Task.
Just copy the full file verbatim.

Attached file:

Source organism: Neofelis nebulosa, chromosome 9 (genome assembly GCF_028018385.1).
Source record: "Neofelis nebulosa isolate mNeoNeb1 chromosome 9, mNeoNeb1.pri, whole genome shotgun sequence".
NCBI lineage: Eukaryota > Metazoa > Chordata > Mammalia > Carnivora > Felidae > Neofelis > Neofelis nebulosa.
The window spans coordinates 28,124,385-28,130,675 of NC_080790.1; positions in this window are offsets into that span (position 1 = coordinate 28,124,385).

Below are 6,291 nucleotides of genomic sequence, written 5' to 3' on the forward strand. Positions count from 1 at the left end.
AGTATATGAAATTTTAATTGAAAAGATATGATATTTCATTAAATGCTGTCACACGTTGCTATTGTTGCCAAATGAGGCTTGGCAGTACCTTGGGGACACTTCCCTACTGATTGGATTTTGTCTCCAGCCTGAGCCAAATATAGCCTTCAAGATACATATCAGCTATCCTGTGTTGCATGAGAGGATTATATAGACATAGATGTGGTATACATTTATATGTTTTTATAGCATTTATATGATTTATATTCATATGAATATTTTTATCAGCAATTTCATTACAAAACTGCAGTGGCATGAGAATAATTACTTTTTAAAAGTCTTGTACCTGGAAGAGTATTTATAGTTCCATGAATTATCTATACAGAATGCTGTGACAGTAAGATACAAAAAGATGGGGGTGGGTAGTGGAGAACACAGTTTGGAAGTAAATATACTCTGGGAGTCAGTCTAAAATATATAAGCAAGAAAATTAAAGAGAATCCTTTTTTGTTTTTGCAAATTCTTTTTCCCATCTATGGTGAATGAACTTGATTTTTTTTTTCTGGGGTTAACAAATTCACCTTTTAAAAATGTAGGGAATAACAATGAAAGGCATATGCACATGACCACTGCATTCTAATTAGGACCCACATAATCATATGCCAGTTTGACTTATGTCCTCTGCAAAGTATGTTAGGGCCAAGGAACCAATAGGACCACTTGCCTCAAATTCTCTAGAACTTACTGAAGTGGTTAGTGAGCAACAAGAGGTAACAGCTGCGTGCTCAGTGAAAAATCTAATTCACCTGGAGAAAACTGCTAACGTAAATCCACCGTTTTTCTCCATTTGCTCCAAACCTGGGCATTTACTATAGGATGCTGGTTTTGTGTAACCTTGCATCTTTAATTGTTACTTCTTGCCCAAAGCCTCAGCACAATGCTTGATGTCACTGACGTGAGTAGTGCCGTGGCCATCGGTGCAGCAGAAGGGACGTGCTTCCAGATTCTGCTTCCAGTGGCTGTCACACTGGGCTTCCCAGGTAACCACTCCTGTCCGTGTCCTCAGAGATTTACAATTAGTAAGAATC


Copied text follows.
Source organism: Neofelis nebulosa, chromosome 9 (genome assembly GCF_028018385.1).
Source record: "Neofelis nebulosa isolate mNeoNeb1 chromosome 9, mNeoNeb1.pri, whole genome shotgun sequence".
NCBI lineage: Eukaryota > Metazoa > Chordata > Mammalia > Carnivora > Felidae > Neofelis > Neofelis nebulosa.
The window spans coordinates 28,124,385-28,130,675 of NC_080790.1; positions in this window are offsets into that span (position 1 = coordinate 28,124,385).

Below are 6,291 nucleotides of genomic sequence, written 5' to 3' on the forward strand. Positions count from 1 at the left end.
AGTATATGAAATTTTAATTGAAAAGATATGATATTTCATTAAATGCTGTCACACGTTGCTATTGTTGCCAAATGAGGCTTGGCAGTACCTTGGGGACACTTCCCTACTGATTGGATTTTGTCTCCAGCCTGAGCCAAATATAGCCTTCAAGATACATATCAGCTATCCTGTGTTGCATGAGAGGATTATATAGACATAGATGTGGTATACATTTATATGTTTTTATAGCATTTATATGATTTATATTCATATGAATATTTTTATCAGCAATTTCATTACAAAACTGCAGTGGCATGAGAATAATTACTTTTTAAAAGTCTTGTACCTGGAAGAGTATTTATAGTTCCATGAATTATCTATACAGAATGCTGTGACAGTAAGATACAAAAAGATGGGGGTGGGTAGTGGAGAACACAGTTTGGAAGTAAATATACTCTGGGAGTCAGTCTAAAATATATAAGCAAGAAAATTAAAGAGAATCCTTTTTTGTTTTTGCAAATTCTTTTTCCCATCTATGGTGAATGAACTTGATTTTTTTTTTCTGGGGTTAACAAATTCACCTTTTAAAAATGTAGGGAATAACAATGAAAGGCATATGCACATGACCACTGCATTCTAATTAGGACCCACATAATCATATGCCAGTTTGACTTATGTCCTCTGCAAAGTATGTTAGGGCCAAGGAACCAATAGGACCACTTGCCTCAAATTCTCTAGAACTTACTGAAGTGGTTAGTGAGCAACAAGAGGTAACAGCTGCGTGCTCAGTGAAAAATCTAATTCACCTGGAGAAAACTGCTAACGTAAATCCACCGTTTTTCTCCATTTGCTCCAAACCTGGGCATTTACTATAGGATGCTGGTTTTGTGTAACCTTGCATCTTTAATTGTTACTTCTTGCCCAAAGCCTCAGCACAATGCTTGATGTCACTGACGTGAGTAGTGCCGTGGCCATCGGTGCAGCAGAAGGGACGTGCTTCCAGATTCTGCTTCCAGTGGCTGTCACACTGGGCTTCCCAGGTAACCACTCCTGTCCGTGTCCTCAGAGATTTACAATTAGTAAGAATC